Dan Abnett, a very experienced military and corruption scifi writer, brings a lot of recognizable ingredients to a story that reads fast and easy. Plenty of good luck and brutal action overlay what I can sometimes read as a profound meditation on the relationship between geeks like me and the military-corporate complex we depend on, fear and occasionally hero worship. I like his work in general, and though this is familiar from his other stories (especially his short "In Memoriam") it has been well executed.
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Format: Paperback
We are on Eighty-Six, a planet with a peace-keeping operation that might be the first real war in an interstellar cold war. Lex Falk is an acclaimed and seasoned war correspondent and he sees straight through the stonewalling from the military. Determined to find out the truth he allows himself to be embedded in the mind of one of the soldiers fighting the insurgency. But the soldier takes a bullet under the eye that scrambles his brain and the only thing keeping him alive is Falk who has to survive the ambush and get them out.

I enjoyed how the military tried to control the media and Falk's inner commentary as well as his interaction with his fellow journalists. There are some obvious contemporary commentary embedded in this novel about the military and the media. He comes across some old friends and he rekindles his friendship with them in a way that makes me want to know more of his previous life and paints a picture of the universe in an elegant way without using info dumps. There is also this initially annoying but tenacious young rookie out on her first assignment that we see evolve as the story goes along.

Falk himself has a serious case of ennui in the beginning but as the going gets though he gets going. His character reminded me in some ways of Humphrey Bogart or someone out of a Hemingway novel. Falk is reasonable competent as a soldier and his personal flaws make him human. He has to keep up appearance with the soldiers he comes across while he brings his man home from enemy territory. Layer after layer of what is going on is revealed as they hike. The military action is up personal and you keep guessing what is really going on and when you think you know you are wrong. I had all kinds of theories up until we saw Embedded revealed.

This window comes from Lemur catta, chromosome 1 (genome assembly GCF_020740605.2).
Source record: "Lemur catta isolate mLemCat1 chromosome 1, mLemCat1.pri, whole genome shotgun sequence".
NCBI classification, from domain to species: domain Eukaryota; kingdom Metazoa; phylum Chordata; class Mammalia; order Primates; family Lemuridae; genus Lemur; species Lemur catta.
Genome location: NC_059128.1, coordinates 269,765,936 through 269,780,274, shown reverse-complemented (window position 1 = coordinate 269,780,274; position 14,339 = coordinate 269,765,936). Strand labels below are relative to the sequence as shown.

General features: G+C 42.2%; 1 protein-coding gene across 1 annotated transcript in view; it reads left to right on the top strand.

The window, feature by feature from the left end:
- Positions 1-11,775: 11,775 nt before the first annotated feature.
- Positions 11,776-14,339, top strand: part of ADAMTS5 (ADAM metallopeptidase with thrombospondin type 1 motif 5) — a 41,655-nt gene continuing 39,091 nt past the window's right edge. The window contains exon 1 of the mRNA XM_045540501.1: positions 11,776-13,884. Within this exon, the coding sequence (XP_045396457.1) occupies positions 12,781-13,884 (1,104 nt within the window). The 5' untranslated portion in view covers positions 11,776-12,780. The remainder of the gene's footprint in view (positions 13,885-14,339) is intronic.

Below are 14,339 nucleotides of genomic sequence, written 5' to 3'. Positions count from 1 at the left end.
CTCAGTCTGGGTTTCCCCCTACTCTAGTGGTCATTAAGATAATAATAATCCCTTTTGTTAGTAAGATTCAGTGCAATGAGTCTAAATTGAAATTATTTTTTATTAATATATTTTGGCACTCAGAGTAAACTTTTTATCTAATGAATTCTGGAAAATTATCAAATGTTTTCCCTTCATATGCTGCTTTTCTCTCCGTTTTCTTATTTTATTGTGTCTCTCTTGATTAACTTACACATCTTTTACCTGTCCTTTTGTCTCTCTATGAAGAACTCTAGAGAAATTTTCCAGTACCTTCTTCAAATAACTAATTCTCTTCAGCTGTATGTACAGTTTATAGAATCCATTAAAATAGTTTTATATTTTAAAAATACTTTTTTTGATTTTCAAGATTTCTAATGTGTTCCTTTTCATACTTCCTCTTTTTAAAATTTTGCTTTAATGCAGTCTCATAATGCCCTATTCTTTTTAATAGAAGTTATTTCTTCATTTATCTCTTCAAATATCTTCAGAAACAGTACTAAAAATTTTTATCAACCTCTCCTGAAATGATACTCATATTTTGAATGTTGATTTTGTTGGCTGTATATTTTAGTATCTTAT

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Format: Paperback
I wanted desperately to love this book, sadly it fell just a little short of brilliance.

It's by Dan Abnett, one of my favourite authors and the man who's work got me writing, so you can see why I may have had preconceived notions about the quality. Before reading, however, I made a concerted effort not to go into the book determined to worship it no matter its flaws.

So what is Embedded? It's a book about a burnt out journalist who gets his consciousness implanted into the mind of a soldier so he can get an insiders view of a potential story that the authorities are trying to keep hush hush. Things go wrong, as indeed they must, and he ends up fighting for his survival.

The first act is a bit slow, not so much slow as in taking its time, but slow as in you have to really work at those first 100 or so pages. The characters are introduced, there's a couple of humorous asides -such as the corporate sponsored curse word- and the world is fleshed out, but it takes too long.

The term 'first act' might in fact be a bit of a misnomer as there aren't so much three acts in the book as there are two parts. Once things have gone wrong there is no clear point where there a third act might take place. With some books there is an almost audible 'thunk' between acts, but that is not so here. That's not a point for or against the book, just a statement.

Those of you familiar with Dan Abnett will probably be aware that he has written more books set in the Warhammer 40k universe than I have hairs on my head, and that pedigree shows, once the violence starts and the lasers start pew pewing their way across the page things really get going.